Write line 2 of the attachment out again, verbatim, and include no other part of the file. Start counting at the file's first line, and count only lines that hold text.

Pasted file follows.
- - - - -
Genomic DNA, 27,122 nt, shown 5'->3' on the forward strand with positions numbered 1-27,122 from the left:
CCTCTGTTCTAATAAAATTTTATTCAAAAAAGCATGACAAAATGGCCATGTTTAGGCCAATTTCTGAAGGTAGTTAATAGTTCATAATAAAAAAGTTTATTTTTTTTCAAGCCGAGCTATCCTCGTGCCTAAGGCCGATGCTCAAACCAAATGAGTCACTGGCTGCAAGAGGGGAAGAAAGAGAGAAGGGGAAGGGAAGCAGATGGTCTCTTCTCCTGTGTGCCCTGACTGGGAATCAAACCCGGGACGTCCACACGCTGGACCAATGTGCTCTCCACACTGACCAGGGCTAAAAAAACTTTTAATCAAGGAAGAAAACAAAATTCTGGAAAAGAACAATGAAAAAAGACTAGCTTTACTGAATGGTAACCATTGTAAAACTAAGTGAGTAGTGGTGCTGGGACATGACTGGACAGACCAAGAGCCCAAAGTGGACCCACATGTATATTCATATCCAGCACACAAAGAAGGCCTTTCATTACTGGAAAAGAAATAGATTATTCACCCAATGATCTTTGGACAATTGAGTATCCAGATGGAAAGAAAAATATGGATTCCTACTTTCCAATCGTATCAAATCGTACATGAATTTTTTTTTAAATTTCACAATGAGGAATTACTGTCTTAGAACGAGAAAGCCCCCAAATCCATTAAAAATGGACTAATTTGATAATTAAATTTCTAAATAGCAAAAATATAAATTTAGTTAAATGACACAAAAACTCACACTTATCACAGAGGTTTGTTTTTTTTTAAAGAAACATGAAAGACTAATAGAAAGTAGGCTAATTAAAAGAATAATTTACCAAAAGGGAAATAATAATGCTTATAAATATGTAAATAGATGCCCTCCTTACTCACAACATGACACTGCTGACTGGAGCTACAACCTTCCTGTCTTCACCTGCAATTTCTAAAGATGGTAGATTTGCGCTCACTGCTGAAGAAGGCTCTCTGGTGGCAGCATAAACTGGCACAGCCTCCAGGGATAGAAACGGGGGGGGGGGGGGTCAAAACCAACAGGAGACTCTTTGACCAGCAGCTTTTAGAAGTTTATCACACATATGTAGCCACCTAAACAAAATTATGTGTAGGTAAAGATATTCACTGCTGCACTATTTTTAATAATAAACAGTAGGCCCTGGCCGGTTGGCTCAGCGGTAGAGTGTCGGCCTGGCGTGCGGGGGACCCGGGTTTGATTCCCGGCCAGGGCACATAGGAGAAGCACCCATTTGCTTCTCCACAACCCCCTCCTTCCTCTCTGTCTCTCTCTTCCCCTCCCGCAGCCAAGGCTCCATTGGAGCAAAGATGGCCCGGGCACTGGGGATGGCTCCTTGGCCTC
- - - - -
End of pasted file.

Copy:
CCTCTGTTCTAATAAAATTTTATTCAAAAAAGCATGACAAAATGGCCATGTTTAGGCCAATTTCTGAAGGTAGTTAATAGTTCATAATAAAAAAGTTTATTTTTTTTCAAGCCGAGCTATCCTCGTGCCTAAGGCCGATGCTCAAACCAAATGAGTCACTGGCTGCAAGAGGGGAAGAAAGAGAGAAGGGGAAGGGAAGCAGATGGTCTCTTCTCCTGTGTGCCCTGACTGGGAATCAAACCCGGGACGTCCACACGCTGGACCAATGTGCTCTCCACACTGACCAGGGCTAAAAAAACTTTTAATCAAGGAAGAAAACAAAATTCTGGAAAAGAACAATGAAAAAAGACTAGCTTTACTGAATGGTAACCATTGTAAAACTAAGTGAGTAGTGGTGCTGGGACATGACTGGACAGACCAAGAGCCCAAAGTGGACCCACATGTATATTCATATCCAGCACACAAAGAAGGCCTTTCATTACTGGAAAAGAAATAGATTATTCACCCAATGATCTTTGGACAATTGAGTATCCAGATGGAAAGAAAAATATGGATTCCTACTTTCCAATCGTATCAAATCGTACATGAATTTTTTTTTAAATTTCACAATGAGGAATTACTGTCTTAGAACGAGAAAGCCCCCAAATCCATTAAAAATGGACTAATTTGATAATTAAATTTCTAAATAGCAAAAATATAAATTTAGTTAAATGACACAAAAACTCACACTTATCACAGAGGTTTGTTTTTTTTTAAAGAAACATGAAAGACTAATAGAAAGTAGGCTAATTAAAAGAATAATTTACCAAAAGGGAAATAATAATGCTTATAAATATGTAAATAGATGCCCTCCTTACTCACAACATGACACTGCTGACTGGAGCTACAACCTTCCTGTCTTCACCTGCAATTTCTAAAGATGGTAGATTTGCGCTCACTGCTGAAGAAGGCTCTCTGGTGGCAGCATAAACTGGCACAGCCTCCAGGGATAGAAACGGGGGGGGGGGGGGTCAAAACCAACAGGAGACTCTTTGACCAGCAGCTTTTAGAAGTTTATCACACATATGTAGCCACCTAAACAAAATTATGTGTAGGTAAAGATATTCACTGCTGCACTATTTTTAATAATAAACAGTAGGCCCTGGCCGGTTGGCTCAGCGGTAGAGTGTCGGCCTGGCGTGCGGGGGACCCGGGTTTGATTCCCGGCCAGGGCACATAGGAGAAGCACCCATTTGCTTCTCCACAACCCCCTCCTTCCTCTCTGTCTCTCTCTTCCCCTCCCGCAGCCAAGGCTCCATTGGAGCAAAGATGGCCCGGGCACTGGGGATGGCTCCTTGGCCTC